When Jason Allen won the digital-art competition at the Colorado State Fair last year, he sprayed fuel on a debate about the role of artificial intelligence in the art world.
Now the Pueblo-based game designer, who created his award-winning piece “Théâtre D’opéra Spatial” using the AI software Midjourney, is exploiting his fame as an AI-art poster child to launch a campaign to legally protect AI works.
“The U.S. Copyright Office rejected my copyright registration (for the image), so after some back and forth, I’ve hired a lawyer and am appealing,” said the 39-year-old Allen, who this week is unveiling a coordinated online protest against the ruling. “We’re prepared to go all the way to the Supreme Court.”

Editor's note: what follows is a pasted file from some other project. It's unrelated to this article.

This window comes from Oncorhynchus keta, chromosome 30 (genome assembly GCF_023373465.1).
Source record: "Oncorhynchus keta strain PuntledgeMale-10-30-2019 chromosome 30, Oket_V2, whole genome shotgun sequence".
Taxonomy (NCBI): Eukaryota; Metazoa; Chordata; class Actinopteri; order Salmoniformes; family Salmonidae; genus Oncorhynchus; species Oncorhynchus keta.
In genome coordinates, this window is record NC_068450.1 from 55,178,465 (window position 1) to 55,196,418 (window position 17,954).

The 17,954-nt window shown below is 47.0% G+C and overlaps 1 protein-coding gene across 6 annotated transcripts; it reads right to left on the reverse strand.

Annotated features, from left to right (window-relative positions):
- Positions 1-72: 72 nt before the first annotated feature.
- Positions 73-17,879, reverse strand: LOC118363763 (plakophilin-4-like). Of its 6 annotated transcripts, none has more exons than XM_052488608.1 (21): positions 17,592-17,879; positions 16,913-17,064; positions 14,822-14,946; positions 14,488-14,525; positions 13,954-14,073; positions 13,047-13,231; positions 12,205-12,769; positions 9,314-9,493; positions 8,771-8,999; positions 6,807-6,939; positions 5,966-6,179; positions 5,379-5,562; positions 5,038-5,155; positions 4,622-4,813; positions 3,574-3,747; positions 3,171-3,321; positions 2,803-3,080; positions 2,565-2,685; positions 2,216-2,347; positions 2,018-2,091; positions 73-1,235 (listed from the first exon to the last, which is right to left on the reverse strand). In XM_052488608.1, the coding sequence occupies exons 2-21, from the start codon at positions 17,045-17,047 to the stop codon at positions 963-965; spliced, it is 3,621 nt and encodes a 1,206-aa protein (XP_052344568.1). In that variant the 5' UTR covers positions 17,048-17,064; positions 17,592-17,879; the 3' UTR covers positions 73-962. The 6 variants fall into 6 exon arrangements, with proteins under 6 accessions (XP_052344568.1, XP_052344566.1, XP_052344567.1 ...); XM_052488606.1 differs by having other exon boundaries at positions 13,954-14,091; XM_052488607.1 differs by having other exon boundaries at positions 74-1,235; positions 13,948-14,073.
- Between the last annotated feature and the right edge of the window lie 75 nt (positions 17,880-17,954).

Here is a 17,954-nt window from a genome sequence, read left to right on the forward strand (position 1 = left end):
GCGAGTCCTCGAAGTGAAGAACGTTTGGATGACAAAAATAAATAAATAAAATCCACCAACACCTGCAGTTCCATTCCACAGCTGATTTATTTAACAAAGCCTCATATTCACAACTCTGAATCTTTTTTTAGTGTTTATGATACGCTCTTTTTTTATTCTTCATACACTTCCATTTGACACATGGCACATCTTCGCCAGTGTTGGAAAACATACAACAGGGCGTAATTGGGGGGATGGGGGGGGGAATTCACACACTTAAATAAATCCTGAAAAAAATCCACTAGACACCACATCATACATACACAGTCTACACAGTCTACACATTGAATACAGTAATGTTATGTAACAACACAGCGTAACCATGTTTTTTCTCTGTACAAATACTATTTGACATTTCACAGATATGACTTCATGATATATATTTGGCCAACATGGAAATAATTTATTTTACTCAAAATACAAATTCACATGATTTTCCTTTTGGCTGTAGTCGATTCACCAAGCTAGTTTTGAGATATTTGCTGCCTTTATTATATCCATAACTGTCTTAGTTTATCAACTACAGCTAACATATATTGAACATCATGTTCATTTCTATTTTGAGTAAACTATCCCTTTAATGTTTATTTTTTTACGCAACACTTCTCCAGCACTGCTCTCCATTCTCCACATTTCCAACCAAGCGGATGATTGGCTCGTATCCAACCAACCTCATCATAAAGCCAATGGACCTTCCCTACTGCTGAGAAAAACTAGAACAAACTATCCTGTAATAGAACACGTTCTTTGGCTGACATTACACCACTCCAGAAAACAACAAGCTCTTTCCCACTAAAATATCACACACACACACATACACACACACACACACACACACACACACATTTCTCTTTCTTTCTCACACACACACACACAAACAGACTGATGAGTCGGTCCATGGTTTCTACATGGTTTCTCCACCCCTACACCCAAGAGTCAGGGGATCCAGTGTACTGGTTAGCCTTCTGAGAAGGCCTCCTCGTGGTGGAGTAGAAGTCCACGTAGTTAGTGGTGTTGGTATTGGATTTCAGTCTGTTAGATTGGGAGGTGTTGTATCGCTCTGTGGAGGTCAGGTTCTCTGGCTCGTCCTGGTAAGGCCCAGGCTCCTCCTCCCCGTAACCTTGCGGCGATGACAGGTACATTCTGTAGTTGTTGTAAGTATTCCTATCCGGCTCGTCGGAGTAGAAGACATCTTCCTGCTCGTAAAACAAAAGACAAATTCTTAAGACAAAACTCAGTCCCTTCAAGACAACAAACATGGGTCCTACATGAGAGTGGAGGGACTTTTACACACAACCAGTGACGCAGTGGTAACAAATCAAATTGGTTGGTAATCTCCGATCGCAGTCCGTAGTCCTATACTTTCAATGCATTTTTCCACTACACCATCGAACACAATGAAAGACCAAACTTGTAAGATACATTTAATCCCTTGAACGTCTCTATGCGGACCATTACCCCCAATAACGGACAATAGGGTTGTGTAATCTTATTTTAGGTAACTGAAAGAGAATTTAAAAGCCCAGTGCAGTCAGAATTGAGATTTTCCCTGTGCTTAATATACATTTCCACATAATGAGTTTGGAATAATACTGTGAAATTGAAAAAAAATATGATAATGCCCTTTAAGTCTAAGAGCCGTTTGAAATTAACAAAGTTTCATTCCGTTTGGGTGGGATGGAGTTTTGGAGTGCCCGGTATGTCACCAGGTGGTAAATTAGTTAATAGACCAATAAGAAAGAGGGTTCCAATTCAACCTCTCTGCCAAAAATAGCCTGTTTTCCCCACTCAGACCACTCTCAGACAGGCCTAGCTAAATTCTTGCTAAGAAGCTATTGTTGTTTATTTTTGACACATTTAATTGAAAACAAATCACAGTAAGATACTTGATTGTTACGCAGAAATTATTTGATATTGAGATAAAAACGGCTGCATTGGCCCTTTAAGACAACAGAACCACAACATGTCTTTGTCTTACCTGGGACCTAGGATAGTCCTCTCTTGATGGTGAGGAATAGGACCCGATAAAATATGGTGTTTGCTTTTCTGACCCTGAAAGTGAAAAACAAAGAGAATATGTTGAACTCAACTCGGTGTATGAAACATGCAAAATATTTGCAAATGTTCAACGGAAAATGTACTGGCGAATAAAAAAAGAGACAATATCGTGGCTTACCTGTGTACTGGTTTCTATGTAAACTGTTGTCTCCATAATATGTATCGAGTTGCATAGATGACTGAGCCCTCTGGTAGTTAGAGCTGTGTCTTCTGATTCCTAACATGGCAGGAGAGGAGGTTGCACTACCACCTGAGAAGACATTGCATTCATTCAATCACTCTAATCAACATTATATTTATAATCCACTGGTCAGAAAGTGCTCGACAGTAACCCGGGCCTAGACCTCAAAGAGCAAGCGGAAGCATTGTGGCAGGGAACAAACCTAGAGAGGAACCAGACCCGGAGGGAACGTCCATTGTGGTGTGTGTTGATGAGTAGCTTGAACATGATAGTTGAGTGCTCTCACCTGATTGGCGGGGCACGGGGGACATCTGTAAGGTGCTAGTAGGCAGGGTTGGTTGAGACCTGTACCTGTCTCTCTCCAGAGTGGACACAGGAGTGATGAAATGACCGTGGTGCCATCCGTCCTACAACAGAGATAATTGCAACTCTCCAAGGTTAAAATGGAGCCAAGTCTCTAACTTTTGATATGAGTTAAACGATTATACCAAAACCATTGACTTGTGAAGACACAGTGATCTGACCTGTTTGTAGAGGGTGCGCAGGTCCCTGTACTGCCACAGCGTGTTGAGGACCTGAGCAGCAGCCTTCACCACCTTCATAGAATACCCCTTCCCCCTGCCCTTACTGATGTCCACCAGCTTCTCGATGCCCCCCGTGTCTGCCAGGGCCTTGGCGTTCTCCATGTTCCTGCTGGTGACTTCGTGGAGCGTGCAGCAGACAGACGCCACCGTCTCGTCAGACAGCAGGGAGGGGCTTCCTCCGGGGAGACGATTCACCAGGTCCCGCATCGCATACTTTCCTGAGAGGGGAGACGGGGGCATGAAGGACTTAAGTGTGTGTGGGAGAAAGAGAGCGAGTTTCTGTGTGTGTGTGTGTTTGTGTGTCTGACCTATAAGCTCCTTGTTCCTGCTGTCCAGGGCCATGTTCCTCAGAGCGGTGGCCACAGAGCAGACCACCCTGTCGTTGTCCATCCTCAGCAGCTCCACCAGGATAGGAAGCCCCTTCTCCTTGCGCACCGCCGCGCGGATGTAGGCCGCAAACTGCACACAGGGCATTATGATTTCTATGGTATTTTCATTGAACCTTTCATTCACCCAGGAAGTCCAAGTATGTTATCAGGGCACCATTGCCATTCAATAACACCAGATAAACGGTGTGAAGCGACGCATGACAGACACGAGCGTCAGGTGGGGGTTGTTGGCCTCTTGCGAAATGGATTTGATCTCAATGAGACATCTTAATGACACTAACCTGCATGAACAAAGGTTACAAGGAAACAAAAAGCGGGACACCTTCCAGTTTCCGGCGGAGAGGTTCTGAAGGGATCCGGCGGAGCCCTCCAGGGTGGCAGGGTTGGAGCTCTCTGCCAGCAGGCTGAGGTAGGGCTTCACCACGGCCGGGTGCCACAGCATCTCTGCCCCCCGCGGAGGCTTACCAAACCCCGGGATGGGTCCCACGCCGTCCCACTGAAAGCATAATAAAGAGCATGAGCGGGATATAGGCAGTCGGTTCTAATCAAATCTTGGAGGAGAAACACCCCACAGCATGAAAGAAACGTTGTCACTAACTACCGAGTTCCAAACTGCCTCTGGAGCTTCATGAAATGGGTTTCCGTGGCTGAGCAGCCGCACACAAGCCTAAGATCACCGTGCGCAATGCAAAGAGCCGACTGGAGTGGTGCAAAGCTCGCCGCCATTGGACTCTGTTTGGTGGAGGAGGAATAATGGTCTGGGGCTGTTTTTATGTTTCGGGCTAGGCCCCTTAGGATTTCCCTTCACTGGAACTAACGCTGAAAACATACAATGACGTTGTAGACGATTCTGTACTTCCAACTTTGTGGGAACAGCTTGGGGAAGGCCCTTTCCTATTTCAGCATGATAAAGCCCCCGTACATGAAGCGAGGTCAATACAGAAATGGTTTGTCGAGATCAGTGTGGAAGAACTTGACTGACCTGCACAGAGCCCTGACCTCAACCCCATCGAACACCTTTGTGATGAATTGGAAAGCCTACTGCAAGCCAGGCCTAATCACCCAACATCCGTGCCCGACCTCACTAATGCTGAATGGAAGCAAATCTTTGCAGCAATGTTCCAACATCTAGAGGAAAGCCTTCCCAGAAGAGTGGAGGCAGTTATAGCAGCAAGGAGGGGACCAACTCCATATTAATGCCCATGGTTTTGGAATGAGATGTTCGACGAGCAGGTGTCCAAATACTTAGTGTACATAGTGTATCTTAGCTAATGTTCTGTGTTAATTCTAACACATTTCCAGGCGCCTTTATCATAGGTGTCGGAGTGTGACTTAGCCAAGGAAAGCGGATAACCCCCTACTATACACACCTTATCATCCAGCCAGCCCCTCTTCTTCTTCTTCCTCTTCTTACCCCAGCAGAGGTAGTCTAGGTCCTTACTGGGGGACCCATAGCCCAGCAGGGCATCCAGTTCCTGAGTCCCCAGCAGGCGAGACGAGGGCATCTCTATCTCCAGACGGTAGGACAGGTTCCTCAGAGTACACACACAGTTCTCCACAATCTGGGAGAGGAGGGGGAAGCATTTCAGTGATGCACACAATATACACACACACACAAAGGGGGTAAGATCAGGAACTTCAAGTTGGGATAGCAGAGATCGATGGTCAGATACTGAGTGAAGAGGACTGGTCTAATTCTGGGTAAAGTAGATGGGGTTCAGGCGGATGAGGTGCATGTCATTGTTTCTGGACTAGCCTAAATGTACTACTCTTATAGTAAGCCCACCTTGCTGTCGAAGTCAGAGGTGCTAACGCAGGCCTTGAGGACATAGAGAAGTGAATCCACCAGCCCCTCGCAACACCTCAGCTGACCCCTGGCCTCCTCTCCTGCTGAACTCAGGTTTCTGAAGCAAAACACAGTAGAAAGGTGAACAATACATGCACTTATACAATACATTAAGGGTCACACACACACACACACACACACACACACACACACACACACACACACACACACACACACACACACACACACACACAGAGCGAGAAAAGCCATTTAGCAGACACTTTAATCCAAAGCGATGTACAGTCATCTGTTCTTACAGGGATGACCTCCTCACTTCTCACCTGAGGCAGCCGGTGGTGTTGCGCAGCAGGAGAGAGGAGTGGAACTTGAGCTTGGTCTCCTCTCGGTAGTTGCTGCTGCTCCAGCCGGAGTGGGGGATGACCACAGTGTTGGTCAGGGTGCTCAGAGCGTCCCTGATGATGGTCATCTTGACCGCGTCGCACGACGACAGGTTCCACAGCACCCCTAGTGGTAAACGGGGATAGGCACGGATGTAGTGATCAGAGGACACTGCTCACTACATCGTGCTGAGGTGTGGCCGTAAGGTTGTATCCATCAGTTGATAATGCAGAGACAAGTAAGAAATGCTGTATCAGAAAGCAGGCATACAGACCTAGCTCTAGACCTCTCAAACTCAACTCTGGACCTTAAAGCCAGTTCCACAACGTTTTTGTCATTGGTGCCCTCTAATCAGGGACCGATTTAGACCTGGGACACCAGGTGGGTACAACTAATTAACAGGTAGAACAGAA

Allen’s Colorado-based protest is called COVER, or Copyright Obstruction Violates Expressive Rights. He’s filing a Request for Reconsideration with the U.S. Copyright Office in an attempt to establish sole ownership of an artwork generated using AI software — the first appeal of its type, he said. It parallels international debates and legal cases…